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A child’s only dad

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A child’s only dad


By Mark Azzara

Dear Friend,

I could make a habit out of reporting the conversations I have with fellow members of our church’s weekly men’s group because I hear so much good stuff. But last week’s meeting was particularly instructive.

For me it centered around one young father’s statement, “I’m the only father my son will ever have.”

I was stunned by that statement – not because it’s true, since it obviously is – but because of his perception of what fatherhood is. He is his son’s ONLY dad. Translation: He knows he has to get this right because there is no fall-back position, nor anyone to jump in and rescue his son if dad messes up that job.

I wonder how children would benefit if every father were to think about his parental role in this way. What if every dad were to think: I cannot fail because my son will suffer the consequences. I am responsible for what I do. I cannot blame anyone else. There is no one to take the buck when I want to pass it.

There are no do-overs. When words have been spoken, when actions have been taken, they can’t be retracted. Every word, every action, is important because they all have consequences, good or bad.

My friend, whose son is only a year old, isn’t thinking egotistically about his role. He’s a little unnerved, a little bit scared, and that’s a good thing because it means he will pay attention when he has the chance to learn how to hone his craft as a dad. He will listen to men who have been there, but he also will pay attention to God.

Fatherhood is a great excuse for prayer because we can approach the Father of all fathers, the only one who is truly good, the only one who can forgive our mistakes and thus teach us how to forgive our children when they mess up, the only one who can encourage when we want to criticize. That’s because God knows he’s the father my friend and I still need.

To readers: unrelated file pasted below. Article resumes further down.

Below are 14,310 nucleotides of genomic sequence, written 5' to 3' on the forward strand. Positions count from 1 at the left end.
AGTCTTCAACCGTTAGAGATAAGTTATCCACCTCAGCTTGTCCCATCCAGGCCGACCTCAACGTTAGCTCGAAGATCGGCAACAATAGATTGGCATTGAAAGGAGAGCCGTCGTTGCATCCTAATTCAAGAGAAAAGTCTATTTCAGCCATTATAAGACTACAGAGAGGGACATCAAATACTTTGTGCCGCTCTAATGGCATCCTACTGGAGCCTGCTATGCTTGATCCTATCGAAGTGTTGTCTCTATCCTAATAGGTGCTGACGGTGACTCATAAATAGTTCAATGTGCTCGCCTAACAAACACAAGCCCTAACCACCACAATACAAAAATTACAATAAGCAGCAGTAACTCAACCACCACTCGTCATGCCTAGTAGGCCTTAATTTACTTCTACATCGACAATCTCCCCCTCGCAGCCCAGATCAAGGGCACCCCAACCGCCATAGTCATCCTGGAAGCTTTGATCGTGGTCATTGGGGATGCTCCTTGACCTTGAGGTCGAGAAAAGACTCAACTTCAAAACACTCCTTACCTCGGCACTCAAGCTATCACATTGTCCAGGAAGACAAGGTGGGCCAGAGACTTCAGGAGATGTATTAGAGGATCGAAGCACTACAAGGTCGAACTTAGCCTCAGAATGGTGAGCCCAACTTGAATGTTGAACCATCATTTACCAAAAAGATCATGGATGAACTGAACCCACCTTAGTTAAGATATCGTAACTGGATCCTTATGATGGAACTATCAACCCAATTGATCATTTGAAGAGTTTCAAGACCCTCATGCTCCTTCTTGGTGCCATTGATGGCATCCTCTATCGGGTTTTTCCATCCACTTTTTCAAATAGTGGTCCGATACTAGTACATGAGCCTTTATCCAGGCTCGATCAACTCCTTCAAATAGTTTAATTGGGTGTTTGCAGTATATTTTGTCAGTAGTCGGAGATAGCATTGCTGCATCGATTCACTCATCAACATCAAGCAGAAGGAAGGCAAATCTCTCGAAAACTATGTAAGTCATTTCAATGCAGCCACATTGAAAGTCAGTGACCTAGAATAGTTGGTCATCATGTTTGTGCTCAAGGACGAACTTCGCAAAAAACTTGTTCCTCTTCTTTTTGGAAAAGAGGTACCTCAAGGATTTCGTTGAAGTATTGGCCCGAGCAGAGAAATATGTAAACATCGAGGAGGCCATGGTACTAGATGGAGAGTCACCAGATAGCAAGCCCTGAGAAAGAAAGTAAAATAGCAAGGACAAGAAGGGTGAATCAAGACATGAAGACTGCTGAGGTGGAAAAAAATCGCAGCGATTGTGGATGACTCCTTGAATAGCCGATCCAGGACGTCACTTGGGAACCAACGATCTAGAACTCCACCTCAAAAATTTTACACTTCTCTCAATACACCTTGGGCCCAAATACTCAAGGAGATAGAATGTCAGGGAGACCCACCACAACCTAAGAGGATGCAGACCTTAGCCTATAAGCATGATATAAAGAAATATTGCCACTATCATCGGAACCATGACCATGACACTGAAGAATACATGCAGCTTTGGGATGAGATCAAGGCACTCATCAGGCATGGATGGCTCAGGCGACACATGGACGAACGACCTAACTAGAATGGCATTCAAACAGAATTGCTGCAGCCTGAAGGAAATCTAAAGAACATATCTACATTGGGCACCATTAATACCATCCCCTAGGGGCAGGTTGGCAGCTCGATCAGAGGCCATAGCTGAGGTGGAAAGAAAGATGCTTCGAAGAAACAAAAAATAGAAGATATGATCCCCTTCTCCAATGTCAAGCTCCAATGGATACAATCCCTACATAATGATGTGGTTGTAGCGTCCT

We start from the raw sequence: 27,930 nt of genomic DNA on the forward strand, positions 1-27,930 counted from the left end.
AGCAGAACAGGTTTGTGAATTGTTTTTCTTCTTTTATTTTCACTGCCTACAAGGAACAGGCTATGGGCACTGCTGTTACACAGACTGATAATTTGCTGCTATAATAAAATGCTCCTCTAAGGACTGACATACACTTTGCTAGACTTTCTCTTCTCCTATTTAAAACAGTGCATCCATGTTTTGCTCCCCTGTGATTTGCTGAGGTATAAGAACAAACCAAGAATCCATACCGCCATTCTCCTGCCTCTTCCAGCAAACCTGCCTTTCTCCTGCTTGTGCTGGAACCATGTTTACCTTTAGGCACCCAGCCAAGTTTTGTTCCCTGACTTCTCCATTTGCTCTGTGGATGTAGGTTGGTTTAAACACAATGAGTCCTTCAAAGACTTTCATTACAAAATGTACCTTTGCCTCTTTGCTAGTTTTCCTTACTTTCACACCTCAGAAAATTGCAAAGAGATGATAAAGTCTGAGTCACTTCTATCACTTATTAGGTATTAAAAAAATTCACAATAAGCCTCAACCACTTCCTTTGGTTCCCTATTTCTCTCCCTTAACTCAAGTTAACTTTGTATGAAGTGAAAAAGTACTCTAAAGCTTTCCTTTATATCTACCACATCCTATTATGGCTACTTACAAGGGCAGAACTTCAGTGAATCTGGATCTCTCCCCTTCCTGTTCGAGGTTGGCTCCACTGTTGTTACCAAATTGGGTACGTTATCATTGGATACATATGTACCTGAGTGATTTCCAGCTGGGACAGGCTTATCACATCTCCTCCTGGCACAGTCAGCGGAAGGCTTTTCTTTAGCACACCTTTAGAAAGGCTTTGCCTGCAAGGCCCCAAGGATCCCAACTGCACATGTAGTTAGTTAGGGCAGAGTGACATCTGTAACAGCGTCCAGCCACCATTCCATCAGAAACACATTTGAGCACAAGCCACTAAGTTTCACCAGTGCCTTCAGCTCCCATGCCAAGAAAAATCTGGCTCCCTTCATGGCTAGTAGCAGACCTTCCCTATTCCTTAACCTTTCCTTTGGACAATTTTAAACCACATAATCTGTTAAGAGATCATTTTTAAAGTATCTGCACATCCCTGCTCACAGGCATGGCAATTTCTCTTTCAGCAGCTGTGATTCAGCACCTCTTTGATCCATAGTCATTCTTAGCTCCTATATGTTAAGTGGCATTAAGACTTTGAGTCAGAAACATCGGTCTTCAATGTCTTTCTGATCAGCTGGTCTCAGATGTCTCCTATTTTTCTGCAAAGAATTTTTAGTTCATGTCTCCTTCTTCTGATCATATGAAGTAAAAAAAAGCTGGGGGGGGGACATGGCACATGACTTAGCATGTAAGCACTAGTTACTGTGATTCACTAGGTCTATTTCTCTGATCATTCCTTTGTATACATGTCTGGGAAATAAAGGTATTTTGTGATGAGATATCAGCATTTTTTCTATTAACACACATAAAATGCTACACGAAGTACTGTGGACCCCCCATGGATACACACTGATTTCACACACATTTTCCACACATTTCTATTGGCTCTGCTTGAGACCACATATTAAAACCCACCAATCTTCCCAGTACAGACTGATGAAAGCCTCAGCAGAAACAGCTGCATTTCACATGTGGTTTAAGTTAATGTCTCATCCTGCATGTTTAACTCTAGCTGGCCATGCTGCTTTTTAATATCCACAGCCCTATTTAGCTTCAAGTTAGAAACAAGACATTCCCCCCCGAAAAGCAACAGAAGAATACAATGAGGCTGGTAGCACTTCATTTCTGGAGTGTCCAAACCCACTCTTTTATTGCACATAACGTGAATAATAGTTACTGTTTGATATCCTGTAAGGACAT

I’m way past the time when I was a dad to three little girls. My friend is just starting to walk down that road. But we still are both young children in the eyes of our heavenly father. And despite being “adults” we still need to let him be our dad, for our sake and the sake of all those we influence, no matter how young or old.

All God’s blessings – Mark

Mark Azzara

About Mark Azzara

Mark Azzara spent 45 years in print journalism, most of them with the Waterbury Republican in Connecticut, where he was a features writer with a special focus on religion at the time of his retirement. He also worked for newspapers in New Haven and Danbury, Conn. At the latter paper, while sports editor, he won a national first-place writing award on college baseball. Azzara also has served as the only admissions recruiter for a small Catholic college in Connecticut and wrote a self-published book on spirituality, "And So Are You." He is active in his church and a non-denominational prayer community and facilitates two Christian study groups for men. Azzara grew up in southern California, graduating from Cal Sate Los Angeles. He holds a master's degree from the University of Connecticut.

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  • Tom Schmidt

    So right, Mark. You’re focusing on what to do, not on what is bad. The only successful classes on parenting do the same, and research is proving and has proven that fathering is just as important as mothering, especially in closeness and time. Wish courts and attorneys would understand that. Young women tend not to learn deep morality if the father does not teach it, mainly by example. Both children tend to lag behind without understanding empathy without him there. Good fathering is good not just for parenting. It helps out in any interpersonal relationship. And it helps out in prisons. If father in jail or prison can maintain contact, and , when safe, learn through parenting practice good parenting, recidivism rates plunge, as does bad behavior on the block. Most other prisoners support another’s parenting.
    Google Fathering and follow the leads. Try Fathering, Attachment. If you are interested I’ll dig up some references.
    Have and give a good life, Tom